One of the key points of disagreement between Fatah and Hamas has been reform of the PLO in which Hamas would become a member and receive a proportional number of seats on the organization’s various governing bodies. But even if this happened, it would not be the same as having Palestinians choose their representatives directly.
Yet if Arab countries which host large Palestinian refugee populations undergo democratic transformations, new possibilities for Palestinian politics will open up.
In recent years, “out of country voting” facilities were provided for large Iraqi and Afghan refugee and exile populations for elections sponsored by the powers occupying those countries. In theory, it would be possible to hold elections for all Palestinians, perhaps under UN auspices — including the huge Palestinian diaspora in the Americas and Europe.
The trouble is that any such elections would probably need to rely on the goodwill and cooperation of an “international community” (the US and its allies), which has been implacably opposed to allowing Palestinians to choose their own leaders.
Would the energy and expense of running a transnational Palestinian bureaucracy be worth it? Would these new bodies be vulnerable to the sorts of subversion, cooptation, and corruption that turned the original PLO from a national liberation movement into its current sad status where it has been hijacked by a collaborationist clique?
I do not have definitive answers to these questions, but they strike me as the ones Palestinians ought now to be debating.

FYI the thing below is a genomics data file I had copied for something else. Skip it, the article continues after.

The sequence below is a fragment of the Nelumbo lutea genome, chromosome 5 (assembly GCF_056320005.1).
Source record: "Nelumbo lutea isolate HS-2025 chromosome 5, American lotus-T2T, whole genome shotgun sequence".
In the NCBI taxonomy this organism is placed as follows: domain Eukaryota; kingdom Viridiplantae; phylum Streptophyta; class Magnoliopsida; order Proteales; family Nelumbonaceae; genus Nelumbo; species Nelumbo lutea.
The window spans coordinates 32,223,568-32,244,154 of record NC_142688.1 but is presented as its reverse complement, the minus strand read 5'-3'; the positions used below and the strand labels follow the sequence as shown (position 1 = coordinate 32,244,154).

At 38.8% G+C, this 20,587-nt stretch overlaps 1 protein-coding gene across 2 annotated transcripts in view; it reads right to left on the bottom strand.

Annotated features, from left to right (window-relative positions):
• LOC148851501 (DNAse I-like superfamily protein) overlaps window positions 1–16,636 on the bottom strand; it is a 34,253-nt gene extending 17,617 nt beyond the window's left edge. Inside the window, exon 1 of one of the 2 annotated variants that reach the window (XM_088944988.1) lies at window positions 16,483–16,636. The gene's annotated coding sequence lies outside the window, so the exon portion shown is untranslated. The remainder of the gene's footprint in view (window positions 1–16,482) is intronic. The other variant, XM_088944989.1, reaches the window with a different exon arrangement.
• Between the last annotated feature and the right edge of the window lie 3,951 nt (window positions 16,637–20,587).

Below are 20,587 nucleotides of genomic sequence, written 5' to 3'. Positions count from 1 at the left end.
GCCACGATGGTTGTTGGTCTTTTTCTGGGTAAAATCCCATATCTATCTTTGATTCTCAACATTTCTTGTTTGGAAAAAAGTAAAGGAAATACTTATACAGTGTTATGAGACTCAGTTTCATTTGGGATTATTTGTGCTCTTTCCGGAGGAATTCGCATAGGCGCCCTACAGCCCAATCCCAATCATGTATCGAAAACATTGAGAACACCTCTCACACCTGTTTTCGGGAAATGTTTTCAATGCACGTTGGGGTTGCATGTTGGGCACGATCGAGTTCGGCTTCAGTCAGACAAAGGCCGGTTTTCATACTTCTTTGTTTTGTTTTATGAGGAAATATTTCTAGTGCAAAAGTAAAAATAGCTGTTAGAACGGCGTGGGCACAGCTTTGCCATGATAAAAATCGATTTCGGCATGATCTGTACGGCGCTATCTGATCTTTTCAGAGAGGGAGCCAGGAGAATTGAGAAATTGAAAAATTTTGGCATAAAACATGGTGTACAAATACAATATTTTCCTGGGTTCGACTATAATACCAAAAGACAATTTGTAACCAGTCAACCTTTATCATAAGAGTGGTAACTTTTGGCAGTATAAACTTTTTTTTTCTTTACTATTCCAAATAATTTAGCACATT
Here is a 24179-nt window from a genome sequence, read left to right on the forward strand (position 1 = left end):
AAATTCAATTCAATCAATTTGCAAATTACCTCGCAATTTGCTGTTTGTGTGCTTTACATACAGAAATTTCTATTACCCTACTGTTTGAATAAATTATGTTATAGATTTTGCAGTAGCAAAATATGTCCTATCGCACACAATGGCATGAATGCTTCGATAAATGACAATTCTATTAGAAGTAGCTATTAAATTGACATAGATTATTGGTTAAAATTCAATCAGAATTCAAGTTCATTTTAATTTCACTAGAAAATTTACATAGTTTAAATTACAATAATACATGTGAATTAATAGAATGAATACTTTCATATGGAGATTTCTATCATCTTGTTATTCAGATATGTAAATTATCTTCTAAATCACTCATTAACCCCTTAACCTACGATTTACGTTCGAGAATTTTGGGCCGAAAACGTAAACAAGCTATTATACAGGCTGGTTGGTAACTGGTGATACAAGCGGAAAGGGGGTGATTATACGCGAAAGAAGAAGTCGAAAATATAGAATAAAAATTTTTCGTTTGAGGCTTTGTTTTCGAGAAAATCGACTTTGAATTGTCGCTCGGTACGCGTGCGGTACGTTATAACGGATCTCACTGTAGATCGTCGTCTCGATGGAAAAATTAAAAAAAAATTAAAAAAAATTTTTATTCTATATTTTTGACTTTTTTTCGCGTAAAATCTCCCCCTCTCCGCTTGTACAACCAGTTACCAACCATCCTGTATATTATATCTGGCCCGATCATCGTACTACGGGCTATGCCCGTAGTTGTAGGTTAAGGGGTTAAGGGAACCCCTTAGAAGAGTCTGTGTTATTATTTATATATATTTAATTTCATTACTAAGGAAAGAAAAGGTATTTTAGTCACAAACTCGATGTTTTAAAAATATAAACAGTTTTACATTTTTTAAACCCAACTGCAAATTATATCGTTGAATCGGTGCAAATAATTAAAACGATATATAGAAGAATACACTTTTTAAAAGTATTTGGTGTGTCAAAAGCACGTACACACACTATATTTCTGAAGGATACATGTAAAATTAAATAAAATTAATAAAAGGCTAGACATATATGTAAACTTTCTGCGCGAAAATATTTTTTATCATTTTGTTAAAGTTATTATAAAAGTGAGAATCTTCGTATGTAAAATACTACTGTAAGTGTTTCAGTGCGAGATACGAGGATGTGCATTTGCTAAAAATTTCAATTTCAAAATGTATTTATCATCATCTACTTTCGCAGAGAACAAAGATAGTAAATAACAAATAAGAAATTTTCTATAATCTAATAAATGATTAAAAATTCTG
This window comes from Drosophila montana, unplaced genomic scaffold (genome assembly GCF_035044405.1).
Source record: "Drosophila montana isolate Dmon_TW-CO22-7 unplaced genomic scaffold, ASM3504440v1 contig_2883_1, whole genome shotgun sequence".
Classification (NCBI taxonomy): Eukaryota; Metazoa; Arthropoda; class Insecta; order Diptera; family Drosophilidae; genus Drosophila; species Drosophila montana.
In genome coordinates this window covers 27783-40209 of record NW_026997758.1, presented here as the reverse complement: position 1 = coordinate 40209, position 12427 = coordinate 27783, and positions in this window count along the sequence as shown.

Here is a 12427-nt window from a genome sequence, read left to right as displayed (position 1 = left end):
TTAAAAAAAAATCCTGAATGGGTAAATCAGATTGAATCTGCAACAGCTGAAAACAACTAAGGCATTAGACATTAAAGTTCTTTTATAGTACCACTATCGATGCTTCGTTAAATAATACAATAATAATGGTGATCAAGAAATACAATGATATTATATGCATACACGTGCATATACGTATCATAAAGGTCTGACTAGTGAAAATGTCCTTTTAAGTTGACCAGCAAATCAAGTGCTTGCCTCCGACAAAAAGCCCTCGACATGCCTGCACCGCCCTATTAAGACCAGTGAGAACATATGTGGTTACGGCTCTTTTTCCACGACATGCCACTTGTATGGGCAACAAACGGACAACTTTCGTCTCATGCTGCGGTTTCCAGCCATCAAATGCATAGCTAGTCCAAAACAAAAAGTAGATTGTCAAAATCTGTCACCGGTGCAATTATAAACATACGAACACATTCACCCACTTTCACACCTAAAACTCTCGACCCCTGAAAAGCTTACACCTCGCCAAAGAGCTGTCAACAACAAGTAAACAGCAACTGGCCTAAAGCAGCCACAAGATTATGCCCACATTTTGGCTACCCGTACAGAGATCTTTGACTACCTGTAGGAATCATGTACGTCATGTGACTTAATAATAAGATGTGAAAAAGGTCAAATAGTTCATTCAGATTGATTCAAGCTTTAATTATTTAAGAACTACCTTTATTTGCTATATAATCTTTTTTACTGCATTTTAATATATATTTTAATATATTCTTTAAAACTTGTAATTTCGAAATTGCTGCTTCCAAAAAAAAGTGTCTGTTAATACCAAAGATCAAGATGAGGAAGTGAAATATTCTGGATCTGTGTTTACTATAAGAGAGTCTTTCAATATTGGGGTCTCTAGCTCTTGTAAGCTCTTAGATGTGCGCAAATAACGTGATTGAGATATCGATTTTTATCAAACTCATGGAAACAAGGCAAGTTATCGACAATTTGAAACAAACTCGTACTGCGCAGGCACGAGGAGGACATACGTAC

In light of the Arab revolutions that were leaderless, another intriguing possibility is that at this stage Palestinians should not worry about creating representative bodies.
Instead, they should focus on powerful, decentralized resistance, particularly boycott, divestment and sanctions (BDS) internationally, and the popular struggle within historic Palestine.
The BDS movement does have a collective leadership in the form of the Boycott National Committee (BNC). However, this is not a leadership that issues orders and instructions Palestinians or solidarity organisations around the world. Rather, it sets an agenda reflecting a broad Palestinian consensus, and campaigns for others to work according to this agenda, largely through moral suasion.
The agenda encompasses the needs and rights of all Palestinians: ending the occupation and colonisation of all Arab territories occupied in 1967; ending all forms of discrimination against Palestinian citizens in Israel; and respecting, promoting and implementing the rights of Palestinian refugees.
The BDS campaign is powerful and growing because it is decentralized and those around the world working for the boycott of Israel — following the precedent of apartheid South Africa — are doing so independently. There is no central body for Israel and its allies to sabotage and attack.
This might be the model to follow: let us continue to build up our strength through campaigning, civil resistance and activism. Two months ago, few could have imagined that the decades old regimes of Tunisia’s Zine el Abidine Ben Ali and Egypt’s Hosni Mubarak would fall — but fall they did under the weight of massive, broad-based popular protests. Indeed, such movements hold much greater promise to end Israel’s apartheid regime and produce a genuine, representative and democratic Palestinian leadership than the kinds of cumbersome institutions created by the Oslo Accords. The end of the peace process is only the beginning.
The views expressed in this article are the author’s own and do not necessarily reflect Al Jazeera’s editorial policy.